5 December 2017: Hon. Clare Curran, Minister of Broadcasting, Communications and Digital Media, has released a report describing the digital divide in New Zealand.
Ms Curran says: “We’re doing well in terms of improving connectivity for New Zealanders, but while more people are getting better connectivity, more people are also being left behind.
More people …becoming increasingly disenfranchised
“Families on low incomes, seniors, and people living outside urban areas are becoming increasingly disenfranchised by lack of access, the inability to afford the internet or a lack of skills or motivation to be digitally capable.
The report says “There is a growing inequality whereby people are digitally excluded due to issues such as access and proficiency with digital devices.”
“This report was a very low budget literature review. It‘s a good foundation but this Government intends to do much more so we can find real solutions for real people.”
Call for a single, nationwide digital divide policy framework
The report sets out the need for a single, nationwide policy framework on digital inclusion in New Zealand with input from digitally disadvantaged groups and informed by robust economic data.
“We know not all New Zealanders are participating equally in the digital world – and we need to better understand why that is, and what solutions may be effective in changing that,” Ms Curran says.
“determine what works…make it happen”
“We don’t have to reinvent the wheel and have only to look at the international examples in this report to see what is in train and working around the world. We need to determine what works specifically for us and make it happen.”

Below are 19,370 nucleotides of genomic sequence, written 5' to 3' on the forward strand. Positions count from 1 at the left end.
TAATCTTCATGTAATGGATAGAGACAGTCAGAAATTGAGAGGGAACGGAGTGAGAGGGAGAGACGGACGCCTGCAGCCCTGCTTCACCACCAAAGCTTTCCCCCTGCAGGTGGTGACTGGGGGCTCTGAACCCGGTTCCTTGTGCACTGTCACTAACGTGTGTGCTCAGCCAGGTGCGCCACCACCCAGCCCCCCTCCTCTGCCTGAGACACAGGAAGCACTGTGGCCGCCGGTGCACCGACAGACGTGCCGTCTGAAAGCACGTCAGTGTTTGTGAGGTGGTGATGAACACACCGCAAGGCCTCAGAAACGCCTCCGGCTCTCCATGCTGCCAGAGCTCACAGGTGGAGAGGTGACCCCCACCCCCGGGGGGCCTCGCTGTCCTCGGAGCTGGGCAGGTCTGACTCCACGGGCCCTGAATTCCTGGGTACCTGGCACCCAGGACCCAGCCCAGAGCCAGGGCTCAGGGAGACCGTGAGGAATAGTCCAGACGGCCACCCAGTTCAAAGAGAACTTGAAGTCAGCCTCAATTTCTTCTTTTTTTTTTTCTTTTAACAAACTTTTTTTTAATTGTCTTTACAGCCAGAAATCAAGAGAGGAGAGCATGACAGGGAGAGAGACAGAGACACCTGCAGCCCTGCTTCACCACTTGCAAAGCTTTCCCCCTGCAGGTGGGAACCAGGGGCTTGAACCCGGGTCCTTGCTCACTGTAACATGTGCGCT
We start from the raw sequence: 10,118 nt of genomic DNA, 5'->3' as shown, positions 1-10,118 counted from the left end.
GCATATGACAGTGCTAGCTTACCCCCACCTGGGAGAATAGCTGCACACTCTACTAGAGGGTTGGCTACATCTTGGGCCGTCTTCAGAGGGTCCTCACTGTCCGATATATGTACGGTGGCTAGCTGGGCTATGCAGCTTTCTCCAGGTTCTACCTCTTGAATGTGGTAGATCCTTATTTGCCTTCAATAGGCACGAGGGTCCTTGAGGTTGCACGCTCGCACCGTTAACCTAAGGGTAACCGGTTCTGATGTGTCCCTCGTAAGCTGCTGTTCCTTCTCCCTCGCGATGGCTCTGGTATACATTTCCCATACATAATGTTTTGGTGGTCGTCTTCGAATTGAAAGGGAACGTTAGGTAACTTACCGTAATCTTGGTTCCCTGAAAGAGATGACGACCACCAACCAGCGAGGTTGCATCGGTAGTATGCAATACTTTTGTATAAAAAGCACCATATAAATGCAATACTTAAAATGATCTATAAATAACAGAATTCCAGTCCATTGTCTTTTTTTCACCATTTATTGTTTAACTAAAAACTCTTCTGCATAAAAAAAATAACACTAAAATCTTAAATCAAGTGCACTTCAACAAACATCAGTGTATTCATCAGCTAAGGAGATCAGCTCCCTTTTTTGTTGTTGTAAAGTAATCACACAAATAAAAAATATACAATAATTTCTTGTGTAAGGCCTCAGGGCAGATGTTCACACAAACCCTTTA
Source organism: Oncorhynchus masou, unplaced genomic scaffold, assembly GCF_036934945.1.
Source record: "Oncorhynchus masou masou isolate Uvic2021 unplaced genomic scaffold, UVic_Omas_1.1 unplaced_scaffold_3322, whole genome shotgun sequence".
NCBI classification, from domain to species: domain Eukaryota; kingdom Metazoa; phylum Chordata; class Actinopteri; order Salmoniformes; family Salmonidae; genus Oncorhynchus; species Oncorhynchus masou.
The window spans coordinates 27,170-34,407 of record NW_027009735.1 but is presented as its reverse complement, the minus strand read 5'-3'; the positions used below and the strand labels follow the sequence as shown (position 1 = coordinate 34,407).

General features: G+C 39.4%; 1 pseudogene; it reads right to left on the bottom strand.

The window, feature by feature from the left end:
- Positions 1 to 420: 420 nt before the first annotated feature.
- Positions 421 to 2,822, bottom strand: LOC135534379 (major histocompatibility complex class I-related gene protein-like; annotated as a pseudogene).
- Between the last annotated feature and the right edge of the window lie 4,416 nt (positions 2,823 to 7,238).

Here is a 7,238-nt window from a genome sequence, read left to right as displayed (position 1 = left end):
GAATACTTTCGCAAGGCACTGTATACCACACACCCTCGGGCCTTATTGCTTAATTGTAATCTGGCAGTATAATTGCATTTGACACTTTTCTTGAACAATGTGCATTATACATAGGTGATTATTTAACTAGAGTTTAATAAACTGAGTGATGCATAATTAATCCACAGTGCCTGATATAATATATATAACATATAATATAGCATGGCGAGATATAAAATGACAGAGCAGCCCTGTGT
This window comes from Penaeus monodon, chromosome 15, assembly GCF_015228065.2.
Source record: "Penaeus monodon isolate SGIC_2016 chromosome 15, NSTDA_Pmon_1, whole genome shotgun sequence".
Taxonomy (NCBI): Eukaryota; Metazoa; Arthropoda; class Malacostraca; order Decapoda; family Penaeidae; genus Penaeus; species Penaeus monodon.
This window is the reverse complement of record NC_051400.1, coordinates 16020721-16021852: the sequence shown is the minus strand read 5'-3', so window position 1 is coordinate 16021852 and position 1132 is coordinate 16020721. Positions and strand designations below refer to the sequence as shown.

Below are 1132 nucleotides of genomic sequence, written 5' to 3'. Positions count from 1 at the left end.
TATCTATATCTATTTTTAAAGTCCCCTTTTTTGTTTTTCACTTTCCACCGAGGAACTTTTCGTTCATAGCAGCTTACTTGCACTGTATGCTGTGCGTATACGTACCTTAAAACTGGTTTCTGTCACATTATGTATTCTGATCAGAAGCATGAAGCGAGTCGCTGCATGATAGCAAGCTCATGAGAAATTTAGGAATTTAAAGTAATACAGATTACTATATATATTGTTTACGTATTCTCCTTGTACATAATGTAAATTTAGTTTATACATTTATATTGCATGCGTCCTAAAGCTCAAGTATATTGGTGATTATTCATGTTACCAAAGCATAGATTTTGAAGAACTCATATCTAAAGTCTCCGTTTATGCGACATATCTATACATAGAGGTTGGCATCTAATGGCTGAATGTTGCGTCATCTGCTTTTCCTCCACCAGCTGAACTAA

Digital divide Advisory Group to be established soon
This report, together with other research and data that is currently available, will be a valuable input to the development of the new government’s blueprint for digital inclusion which we will be developing with the assistance of a soon to be established Advisory Group.
“The group will help us explore the complex but fundamental issues of how we can reduce the gap between the digital ‘haves’ and ‘have nots’ and will help determine what skills Kiwis need to be ready for the jobs of the future,” Ms Curran says.
A full copy of the report is available at http://www.mbie.govt.nz/info-services/digital-economy/documents-and-images/digital-new-zealanders-the-pulse-of-our-nation-may-2017.pdf
The report looks at four main areas, and makes 23 recommendations to address issues and opportunities, to help inform MBIE and DIA’s next steps with the Digital New Zealanders part of the Digital Economy Work Programme:
- Defining what digital inclusion means and those who appears most at risk of digital ‘exclusion’
- The role of digital capabilities or skills, are there particular capabilities that appear most valuable to have, and do these capabilities appear to have any impact on economic and social wellbeing?
- What research and interventions have been undertaken by other countries into the value of trying to increase digital inclusion in their populations, the results these have had and what interventions have also been undertaken in New Zealand to lift digital inclusion and what results these are achieving?
- Whether any of these interventions could be suited to New Zealand’s specific circumstances and populations.
The research was commissioned by MBIE and DIA and was written by an independent digital divide/digital inclusion research group that included (among others) 20/20’s Laurence Zwimpfer and Barbara Craig, and Catherine Cotter who subsequently became a 20/20 Trustee. Published in May, the report has been released by the new coalition government.
The Minister’s media statement is at https://www.beehive.govt.nz/release/%E2%80%98pulse-nation%E2%80%99-report-exposes-digital-divide
Industry and Media comment on the report
NZTech – Growing digital divide, but watch this space
CIO Magazine – ‘While more people are getting better connectivity, more people are also being left behind’